Jesse is regularly seeing a shrink named Dix to help him figure out both his drinking and his complex relationship with his ex-wife. As a result of that work, Jesse is quite perceptive about human nature and accepting of its wild vagaries. It also allows him to see the depth in the case in front of him and not be distracted by the surface details. With his insight, he is able to get to the bottom of a case that he should not, in the normal turn of events, been able to figure out.

Stranger in Paradise brings Jesse together in an uneasy alliance with a character from one of his earlier novels. Wilson Crowmartie, Crow to almost everyone in the book, is a contract killer who describes himself as an Apache warrior. For all anyone knows, he may well be. He is, for sure, an amazing 'man of action'; highly capable and able to master his fears in a way that lets him operate in very dangerous situations. Jesse wants to arrest him for his actions the last time he was in town, when he ended up getting away with $10 million. Crow has come to town on a contract to return a teenaged girl to her south Florida-gangster father and dispose of the mother. He does not want to do either of those things; fighting/killing women is unworthy of an Apache warrior. He knows that, having found the mother and daughter and reported that to the father, his contract obligates him to finish up. He doesn't and needs Jesse's help to pull off saving them both.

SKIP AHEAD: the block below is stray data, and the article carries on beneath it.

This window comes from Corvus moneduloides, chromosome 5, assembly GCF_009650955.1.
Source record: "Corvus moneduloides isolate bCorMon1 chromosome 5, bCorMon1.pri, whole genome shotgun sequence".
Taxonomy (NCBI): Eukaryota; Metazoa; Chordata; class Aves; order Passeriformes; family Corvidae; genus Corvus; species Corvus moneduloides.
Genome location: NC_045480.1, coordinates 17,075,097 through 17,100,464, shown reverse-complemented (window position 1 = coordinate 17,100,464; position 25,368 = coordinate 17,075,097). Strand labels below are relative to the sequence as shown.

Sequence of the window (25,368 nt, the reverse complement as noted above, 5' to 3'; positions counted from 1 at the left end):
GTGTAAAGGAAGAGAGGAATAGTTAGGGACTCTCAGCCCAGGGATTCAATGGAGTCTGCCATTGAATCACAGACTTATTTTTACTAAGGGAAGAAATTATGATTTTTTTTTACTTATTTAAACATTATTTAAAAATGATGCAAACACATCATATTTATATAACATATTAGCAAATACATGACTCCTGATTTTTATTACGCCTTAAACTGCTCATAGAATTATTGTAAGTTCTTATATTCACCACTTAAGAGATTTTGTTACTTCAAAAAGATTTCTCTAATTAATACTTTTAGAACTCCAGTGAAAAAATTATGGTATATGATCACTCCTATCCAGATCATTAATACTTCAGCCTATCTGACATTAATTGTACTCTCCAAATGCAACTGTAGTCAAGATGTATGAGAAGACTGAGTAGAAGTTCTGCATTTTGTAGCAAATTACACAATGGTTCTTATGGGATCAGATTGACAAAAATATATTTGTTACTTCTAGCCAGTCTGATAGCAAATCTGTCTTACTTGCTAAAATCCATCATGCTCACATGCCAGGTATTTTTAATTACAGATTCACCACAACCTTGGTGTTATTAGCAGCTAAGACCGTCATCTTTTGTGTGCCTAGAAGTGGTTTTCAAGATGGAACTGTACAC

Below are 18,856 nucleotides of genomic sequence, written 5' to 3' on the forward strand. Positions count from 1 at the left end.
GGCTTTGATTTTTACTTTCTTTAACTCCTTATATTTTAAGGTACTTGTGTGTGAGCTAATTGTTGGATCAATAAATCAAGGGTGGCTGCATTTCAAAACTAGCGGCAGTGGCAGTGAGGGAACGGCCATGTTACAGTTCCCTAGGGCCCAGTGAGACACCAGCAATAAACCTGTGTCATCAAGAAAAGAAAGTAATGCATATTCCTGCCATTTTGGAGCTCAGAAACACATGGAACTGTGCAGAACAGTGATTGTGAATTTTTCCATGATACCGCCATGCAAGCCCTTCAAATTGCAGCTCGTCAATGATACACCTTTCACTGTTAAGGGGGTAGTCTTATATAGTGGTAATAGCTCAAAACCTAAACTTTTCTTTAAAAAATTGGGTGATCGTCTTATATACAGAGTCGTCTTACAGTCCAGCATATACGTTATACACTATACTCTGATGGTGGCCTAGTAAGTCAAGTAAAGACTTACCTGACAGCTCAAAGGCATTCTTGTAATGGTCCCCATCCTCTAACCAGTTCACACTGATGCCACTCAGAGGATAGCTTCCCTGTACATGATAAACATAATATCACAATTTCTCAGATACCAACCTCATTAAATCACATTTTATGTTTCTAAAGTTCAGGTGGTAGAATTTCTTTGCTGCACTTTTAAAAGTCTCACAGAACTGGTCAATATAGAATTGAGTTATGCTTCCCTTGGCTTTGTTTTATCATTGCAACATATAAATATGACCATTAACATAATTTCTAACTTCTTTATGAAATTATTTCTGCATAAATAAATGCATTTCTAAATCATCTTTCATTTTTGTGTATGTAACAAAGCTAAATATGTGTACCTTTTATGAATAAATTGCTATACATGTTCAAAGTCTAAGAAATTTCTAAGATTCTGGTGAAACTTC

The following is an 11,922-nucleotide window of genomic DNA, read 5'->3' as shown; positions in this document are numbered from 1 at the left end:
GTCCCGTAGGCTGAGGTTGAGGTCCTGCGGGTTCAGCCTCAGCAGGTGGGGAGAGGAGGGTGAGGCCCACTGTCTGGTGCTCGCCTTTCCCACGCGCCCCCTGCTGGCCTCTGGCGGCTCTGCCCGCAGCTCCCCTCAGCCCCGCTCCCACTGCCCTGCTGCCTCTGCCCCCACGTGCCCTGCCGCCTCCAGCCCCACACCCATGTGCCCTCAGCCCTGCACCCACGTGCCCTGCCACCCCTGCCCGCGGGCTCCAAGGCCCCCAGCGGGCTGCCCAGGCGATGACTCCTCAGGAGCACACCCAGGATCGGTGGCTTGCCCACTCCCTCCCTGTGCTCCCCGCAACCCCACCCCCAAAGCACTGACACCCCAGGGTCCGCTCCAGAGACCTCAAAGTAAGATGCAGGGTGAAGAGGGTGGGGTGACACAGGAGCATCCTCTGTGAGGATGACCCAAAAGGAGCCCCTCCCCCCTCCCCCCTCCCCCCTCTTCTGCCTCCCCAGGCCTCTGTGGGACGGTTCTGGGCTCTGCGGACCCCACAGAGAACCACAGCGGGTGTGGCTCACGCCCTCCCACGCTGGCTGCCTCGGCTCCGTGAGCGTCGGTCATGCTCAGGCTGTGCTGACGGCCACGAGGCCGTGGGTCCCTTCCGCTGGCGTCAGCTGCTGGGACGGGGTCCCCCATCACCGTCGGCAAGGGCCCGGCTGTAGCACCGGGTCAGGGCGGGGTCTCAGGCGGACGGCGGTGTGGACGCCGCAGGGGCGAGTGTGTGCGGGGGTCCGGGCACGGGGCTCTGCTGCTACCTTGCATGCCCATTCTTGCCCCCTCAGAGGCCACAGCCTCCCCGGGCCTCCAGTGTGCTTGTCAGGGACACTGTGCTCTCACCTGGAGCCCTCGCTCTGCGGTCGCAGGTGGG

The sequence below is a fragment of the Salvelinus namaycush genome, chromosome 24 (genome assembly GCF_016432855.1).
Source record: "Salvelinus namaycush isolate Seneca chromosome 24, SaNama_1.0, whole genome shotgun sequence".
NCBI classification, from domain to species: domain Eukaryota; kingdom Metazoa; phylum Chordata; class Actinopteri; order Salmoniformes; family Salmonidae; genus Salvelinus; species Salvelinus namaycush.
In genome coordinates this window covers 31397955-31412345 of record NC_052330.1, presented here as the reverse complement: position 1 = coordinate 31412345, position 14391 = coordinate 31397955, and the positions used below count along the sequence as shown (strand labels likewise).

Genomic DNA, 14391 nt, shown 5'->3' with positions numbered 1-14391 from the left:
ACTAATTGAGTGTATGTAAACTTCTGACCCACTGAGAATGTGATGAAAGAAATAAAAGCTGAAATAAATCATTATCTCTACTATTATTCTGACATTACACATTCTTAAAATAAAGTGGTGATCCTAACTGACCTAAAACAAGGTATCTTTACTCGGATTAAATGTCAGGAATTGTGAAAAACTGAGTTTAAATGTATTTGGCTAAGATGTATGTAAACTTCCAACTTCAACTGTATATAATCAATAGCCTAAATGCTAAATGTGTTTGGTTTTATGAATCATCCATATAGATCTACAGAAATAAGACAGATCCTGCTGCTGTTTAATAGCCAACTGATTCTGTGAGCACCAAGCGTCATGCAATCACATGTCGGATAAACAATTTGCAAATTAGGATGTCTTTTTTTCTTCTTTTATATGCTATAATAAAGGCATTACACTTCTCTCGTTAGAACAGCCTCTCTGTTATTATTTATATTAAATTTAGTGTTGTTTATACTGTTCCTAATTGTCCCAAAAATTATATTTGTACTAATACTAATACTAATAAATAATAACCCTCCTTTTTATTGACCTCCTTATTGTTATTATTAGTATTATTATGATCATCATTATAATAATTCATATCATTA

In the meanwhile, the daughter has gotten hooked up with a Hispanic gang in a nearby town and that presents complications. The gang makes contact with the father and takes and executes the contract on the mother. Between Crow and Jesse, they are able to bring the father and gang together in one place and either kill or arrest most of the bad guys. In addition, they manage to extort $1 million from the father and set up a trust fund for the daughter so that she can build a life of her own. There's quite a bit of moral ambiguity for both Crow and Jesse in working together which adds a depth to the book that is quite interesting.